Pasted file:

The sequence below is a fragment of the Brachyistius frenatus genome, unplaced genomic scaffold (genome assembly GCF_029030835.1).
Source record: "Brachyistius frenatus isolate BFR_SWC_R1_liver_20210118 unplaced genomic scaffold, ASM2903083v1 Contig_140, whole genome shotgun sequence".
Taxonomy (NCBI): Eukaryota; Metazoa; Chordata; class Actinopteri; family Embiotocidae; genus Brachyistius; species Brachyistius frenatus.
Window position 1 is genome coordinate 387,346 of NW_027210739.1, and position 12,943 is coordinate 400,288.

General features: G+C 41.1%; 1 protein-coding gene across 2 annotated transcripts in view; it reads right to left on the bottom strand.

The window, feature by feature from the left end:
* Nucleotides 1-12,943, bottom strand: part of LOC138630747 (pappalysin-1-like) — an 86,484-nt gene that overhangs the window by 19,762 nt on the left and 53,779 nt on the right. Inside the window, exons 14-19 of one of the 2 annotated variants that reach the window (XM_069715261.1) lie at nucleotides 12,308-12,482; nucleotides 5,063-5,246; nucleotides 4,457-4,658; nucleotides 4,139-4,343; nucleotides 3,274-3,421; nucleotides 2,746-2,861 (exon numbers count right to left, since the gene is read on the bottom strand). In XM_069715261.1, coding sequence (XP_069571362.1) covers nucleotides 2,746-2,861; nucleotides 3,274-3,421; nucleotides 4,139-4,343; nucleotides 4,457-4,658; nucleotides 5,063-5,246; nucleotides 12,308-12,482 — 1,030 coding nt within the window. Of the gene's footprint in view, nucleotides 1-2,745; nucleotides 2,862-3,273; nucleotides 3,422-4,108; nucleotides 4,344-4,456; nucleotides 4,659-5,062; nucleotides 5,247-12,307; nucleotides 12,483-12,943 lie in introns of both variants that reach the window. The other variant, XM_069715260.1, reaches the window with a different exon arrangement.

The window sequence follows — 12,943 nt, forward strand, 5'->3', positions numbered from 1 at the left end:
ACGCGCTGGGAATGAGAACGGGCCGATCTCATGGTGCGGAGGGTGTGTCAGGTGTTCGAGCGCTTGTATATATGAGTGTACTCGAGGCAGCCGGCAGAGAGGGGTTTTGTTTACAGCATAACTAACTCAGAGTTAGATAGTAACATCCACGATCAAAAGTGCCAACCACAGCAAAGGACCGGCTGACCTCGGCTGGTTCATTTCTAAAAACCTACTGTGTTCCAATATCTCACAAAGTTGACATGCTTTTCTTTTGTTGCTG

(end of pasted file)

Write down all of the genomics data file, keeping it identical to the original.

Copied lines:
The sequence below is a fragment of the Brachyistius frenatus genome, unplaced genomic scaffold (genome assembly GCF_029030835.1).
Source record: "Brachyistius frenatus isolate BFR_SWC_R1_liver_20210118 unplaced genomic scaffold, ASM2903083v1 Contig_140, whole genome shotgun sequence".
Taxonomy (NCBI): Eukaryota; Metazoa; Chordata; class Actinopteri; family Embiotocidae; genus Brachyistius; species Brachyistius frenatus.
Window position 1 is genome coordinate 387,346 of NW_027210739.1, and position 12,943 is coordinate 400,288.

General features: G+C 41.1%; 1 protein-coding gene across 2 annotated transcripts in view; it reads right to left on the bottom strand.

The window, feature by feature from the left end:
* Nucleotides 1-12,943, bottom strand: part of LOC138630747 (pappalysin-1-like) — an 86,484-nt gene that overhangs the window by 19,762 nt on the left and 53,779 nt on the right. Inside the window, exons 14-19 of one of the 2 annotated variants that reach the window (XM_069715261.1) lie at nucleotides 12,308-12,482; nucleotides 5,063-5,246; nucleotides 4,457-4,658; nucleotides 4,139-4,343; nucleotides 3,274-3,421; nucleotides 2,746-2,861 (exon numbers count right to left, since the gene is read on the bottom strand). In XM_069715261.1, coding sequence (XP_069571362.1) covers nucleotides 2,746-2,861; nucleotides 3,274-3,421; nucleotides 4,139-4,343; nucleotides 4,457-4,658; nucleotides 5,063-5,246; nucleotides 12,308-12,482 — 1,030 coding nt within the window. Of the gene's footprint in view, nucleotides 1-2,745; nucleotides 2,862-3,273; nucleotides 3,422-4,108; nucleotides 4,344-4,456; nucleotides 4,659-5,062; nucleotides 5,247-12,307; nucleotides 12,483-12,943 lie in introns of both variants that reach the window. The other variant, XM_069715260.1, reaches the window with a different exon arrangement.

The window sequence follows — 12,943 nt, forward strand, 5'->3', positions numbered from 1 at the left end:
ACGCGCTGGGAATGAGAACGGGCCGATCTCATGGTGCGGAGGGTGTGTCAGGTGTTCGAGCGCTTGTATATATGAGTGTACTCGAGGCAGCCGGCAGAGAGGGGTTTTGTTTACAGCATAACTAACTCAGAGTTAGATAGTAACATCCACGATCAAAAGTGCCAACCACAGCAAAGGACCGGCTGACCTCGGCTGGTTCATTTCTAAAAACCTACTGTGTTCCAATATCTCACAAAGTTGACATGCTTTTCTTTTGTTGCTG